In the past week or so I have had the privilege of meeting ad talking with some extraordinary young Australians who represented their country at the World Skills competition which is an international event for vocation and trade skills. (www. Worldskills.org.au) Almost without exception when asked about what influenced their choice of vocation, the most important influence was friends and/or family…. closely followed by the opportunity to try something.
Their experiences caused me to reflect on my undergraduate course on organisational behaviour – yes, it was a long time ago but it WAS in my lifetime! I remember clearly being taught that the major problem in organisations was the informal system – and the how it was critical to close down the grapevine and rumour mill and have people understand why the organisation chart must be obeyed!
Even back then that seemed more than a little crazy – although of course I dutifully reproduced the current ‘ideas in good currency’ to pas the exam. And my reaction to the doctrine probably also had something to do with my inability to work comfortably in the rigid and inflexible work arrangements and reporting protocols that typified the public sector at that time resulting in being asked to leave .
“ It’s not what you know, it’s who you know” was an expression of condemnation – usually said with high levels of sneering , disdain and discontent, in describing what were regarded as dysfunctional workplaces. And now of course, a significant amount of time money and energy is invested in strengthening informal systems, helping people know as many others as possible as the basis for getting things done, and reducing the application of formal rigid rules to defined arenas… however there is still often an overlay of the ‘formal’ reporting structure to ensure ‘control’. It is of course one of the great paradoxes that, with complex issues and systems, the more in control someone tries to be – the less in control they actually are.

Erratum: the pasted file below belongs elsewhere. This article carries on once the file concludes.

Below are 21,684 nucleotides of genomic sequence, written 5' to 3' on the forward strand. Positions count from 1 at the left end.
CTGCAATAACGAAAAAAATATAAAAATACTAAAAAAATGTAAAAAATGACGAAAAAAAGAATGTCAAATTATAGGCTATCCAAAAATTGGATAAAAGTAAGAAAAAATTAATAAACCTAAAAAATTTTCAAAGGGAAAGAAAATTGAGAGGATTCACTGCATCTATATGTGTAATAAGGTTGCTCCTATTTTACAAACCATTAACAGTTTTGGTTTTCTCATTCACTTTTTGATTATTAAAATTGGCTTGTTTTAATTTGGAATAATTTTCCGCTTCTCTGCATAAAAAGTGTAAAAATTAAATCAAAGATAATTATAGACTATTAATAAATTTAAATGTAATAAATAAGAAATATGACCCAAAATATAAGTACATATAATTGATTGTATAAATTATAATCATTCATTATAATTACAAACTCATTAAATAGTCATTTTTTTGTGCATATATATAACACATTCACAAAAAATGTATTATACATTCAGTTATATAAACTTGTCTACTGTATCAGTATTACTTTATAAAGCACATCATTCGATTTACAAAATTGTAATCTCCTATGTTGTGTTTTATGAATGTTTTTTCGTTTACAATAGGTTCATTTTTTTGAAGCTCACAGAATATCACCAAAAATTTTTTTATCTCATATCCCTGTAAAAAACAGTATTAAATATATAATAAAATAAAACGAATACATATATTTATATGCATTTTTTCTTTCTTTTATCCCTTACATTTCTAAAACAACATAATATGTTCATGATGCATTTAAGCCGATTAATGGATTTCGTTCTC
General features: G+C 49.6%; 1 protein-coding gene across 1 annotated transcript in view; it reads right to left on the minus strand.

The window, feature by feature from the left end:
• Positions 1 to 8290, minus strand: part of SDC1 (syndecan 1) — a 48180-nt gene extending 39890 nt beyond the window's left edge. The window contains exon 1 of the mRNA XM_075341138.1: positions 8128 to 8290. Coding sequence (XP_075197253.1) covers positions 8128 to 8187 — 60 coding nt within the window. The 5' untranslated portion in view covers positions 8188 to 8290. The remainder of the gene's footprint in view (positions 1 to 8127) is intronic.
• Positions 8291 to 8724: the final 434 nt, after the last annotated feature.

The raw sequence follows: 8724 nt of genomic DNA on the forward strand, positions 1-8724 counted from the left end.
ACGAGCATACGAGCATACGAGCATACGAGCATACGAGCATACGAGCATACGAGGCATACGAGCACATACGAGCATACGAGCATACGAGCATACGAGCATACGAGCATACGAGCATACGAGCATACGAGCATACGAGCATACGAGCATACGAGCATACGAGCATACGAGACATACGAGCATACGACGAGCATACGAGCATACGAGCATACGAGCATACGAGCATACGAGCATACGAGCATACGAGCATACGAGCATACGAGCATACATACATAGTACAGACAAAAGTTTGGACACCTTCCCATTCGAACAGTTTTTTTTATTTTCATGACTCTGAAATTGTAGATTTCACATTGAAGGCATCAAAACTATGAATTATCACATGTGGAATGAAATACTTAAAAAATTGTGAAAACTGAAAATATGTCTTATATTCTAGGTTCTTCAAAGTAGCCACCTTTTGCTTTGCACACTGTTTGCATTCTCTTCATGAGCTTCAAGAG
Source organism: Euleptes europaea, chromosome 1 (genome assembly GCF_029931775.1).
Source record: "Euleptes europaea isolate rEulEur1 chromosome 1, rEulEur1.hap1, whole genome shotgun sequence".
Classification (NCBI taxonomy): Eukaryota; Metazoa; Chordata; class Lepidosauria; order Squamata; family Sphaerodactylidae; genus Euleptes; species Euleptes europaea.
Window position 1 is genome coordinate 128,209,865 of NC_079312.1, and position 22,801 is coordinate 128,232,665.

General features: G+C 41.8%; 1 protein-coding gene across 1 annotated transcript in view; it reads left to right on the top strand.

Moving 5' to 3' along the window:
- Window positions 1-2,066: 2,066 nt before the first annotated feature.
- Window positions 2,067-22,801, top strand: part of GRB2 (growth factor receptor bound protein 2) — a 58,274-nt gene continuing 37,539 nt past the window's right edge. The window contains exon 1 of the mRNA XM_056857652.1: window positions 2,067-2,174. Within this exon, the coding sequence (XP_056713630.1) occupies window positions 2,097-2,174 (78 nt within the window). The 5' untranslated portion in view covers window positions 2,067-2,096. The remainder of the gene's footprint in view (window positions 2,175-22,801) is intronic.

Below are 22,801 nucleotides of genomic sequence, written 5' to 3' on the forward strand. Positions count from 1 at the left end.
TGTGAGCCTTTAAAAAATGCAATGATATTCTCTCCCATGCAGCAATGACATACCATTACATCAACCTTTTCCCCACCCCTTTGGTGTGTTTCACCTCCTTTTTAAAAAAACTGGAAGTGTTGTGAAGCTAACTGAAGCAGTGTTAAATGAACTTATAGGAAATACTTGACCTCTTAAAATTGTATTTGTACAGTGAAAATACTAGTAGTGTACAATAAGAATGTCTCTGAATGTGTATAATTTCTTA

It is of course a both/and world….. achieving excellence in their chosen vocation required attention to detail, repetitive attempts to meet standards and the small tolerances for error –however, in the words of the ‘skillaroos’, technical competence is the entry point to excellence; social and interpersonal skills are critical for sustaining their application and commitment.
So – for me it is further evidence that the when the informal system is nurtured– and the idealised notion of the perfect organisation with perfect reporting and authority lines becomes part of a 1960’s fairy story- resilience and excellence emerge. And that those who see informal systems and networks of relationships as strengths that do not need to be controlled, provide the space where innovation can flourish.
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